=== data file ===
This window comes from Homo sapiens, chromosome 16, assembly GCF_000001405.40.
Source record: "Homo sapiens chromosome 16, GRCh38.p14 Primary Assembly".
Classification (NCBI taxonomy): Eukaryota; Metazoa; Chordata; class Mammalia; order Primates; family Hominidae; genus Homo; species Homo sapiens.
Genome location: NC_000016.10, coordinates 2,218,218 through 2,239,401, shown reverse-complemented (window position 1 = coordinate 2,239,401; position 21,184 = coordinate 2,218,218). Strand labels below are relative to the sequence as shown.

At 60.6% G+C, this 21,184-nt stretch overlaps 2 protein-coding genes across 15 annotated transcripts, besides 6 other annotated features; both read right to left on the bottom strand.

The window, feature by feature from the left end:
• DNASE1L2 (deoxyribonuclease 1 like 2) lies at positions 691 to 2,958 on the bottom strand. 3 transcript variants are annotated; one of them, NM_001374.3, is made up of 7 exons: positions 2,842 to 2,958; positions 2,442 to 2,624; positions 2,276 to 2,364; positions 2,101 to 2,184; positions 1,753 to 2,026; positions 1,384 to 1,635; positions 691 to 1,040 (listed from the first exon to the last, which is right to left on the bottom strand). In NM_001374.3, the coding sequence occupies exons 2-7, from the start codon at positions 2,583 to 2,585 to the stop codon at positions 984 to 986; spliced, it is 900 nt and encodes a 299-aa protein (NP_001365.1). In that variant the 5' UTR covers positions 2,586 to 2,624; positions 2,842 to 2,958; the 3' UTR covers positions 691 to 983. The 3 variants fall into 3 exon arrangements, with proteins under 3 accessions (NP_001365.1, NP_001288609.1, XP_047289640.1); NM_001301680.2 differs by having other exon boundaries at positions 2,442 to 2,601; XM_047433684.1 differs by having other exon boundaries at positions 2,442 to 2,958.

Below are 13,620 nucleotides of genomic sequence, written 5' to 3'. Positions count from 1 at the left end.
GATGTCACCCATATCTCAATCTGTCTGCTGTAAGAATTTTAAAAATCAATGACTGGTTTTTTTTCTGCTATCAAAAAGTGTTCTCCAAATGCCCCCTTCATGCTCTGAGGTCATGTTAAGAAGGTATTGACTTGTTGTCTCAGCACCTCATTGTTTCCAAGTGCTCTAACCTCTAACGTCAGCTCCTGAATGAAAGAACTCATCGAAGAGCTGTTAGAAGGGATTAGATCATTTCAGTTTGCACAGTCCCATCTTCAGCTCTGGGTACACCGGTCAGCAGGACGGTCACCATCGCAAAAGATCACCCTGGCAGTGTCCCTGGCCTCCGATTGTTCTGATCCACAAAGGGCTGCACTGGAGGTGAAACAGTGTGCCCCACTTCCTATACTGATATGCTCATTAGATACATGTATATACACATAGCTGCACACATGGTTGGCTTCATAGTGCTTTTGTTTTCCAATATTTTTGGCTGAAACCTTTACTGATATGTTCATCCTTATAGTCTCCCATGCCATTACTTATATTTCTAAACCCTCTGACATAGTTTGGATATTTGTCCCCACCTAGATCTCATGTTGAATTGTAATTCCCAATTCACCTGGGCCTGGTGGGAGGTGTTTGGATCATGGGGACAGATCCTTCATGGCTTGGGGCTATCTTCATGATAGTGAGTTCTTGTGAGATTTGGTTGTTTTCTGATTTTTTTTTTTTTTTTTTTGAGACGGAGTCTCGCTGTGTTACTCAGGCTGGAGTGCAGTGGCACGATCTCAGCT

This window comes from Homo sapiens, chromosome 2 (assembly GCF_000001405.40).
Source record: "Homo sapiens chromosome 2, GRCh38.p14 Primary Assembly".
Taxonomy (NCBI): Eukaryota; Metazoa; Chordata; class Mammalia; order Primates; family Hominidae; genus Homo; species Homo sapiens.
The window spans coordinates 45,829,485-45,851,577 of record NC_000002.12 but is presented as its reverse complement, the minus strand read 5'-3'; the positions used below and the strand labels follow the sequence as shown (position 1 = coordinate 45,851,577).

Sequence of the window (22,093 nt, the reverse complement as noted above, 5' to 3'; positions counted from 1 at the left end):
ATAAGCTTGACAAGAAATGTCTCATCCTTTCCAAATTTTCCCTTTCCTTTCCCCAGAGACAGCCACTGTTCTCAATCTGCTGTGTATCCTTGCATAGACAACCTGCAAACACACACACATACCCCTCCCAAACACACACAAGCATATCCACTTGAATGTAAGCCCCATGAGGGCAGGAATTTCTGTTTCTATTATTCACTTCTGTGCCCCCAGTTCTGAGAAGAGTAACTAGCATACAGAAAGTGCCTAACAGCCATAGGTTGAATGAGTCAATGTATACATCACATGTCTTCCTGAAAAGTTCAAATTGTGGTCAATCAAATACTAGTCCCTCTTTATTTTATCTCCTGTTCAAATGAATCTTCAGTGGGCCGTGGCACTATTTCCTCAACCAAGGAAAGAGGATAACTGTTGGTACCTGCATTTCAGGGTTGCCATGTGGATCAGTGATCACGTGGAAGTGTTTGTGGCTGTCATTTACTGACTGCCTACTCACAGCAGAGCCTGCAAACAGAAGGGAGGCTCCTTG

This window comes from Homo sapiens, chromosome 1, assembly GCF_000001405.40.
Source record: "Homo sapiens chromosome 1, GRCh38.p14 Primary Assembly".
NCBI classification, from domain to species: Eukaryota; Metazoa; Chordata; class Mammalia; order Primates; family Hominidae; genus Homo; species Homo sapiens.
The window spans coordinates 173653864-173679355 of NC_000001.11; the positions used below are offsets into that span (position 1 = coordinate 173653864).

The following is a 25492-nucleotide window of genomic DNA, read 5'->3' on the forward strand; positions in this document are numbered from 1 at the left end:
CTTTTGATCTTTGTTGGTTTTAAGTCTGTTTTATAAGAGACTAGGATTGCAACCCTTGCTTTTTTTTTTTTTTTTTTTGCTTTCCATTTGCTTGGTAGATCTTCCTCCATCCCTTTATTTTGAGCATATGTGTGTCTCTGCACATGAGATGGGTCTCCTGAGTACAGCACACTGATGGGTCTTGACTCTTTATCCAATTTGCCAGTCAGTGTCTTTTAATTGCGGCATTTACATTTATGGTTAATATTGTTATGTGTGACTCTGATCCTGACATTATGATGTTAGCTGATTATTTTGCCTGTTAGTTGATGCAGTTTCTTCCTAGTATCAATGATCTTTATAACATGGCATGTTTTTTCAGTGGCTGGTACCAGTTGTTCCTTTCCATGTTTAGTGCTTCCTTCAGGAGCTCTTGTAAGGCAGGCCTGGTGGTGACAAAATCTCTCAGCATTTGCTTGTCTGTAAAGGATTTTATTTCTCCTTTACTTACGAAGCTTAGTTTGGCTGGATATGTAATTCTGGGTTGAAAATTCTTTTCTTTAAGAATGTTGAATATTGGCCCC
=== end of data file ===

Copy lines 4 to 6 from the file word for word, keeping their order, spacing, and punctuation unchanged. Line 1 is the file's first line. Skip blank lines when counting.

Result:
Genome location: NC_000016.10, coordinates 2,218,218 through 2,239,401, shown reverse-complemented (window position 1 = coordinate 2,239,401; position 21,184 = coordinate 2,218,218). Strand labels below are relative to the sequence as shown.

At 60.6% G+C, this 21,184-nt stretch overlaps 2 protein-coding genes across 15 annotated transcripts, besides 6 other annotated features; both read right to left on the bottom strand.

The window, feature by feature from the left end: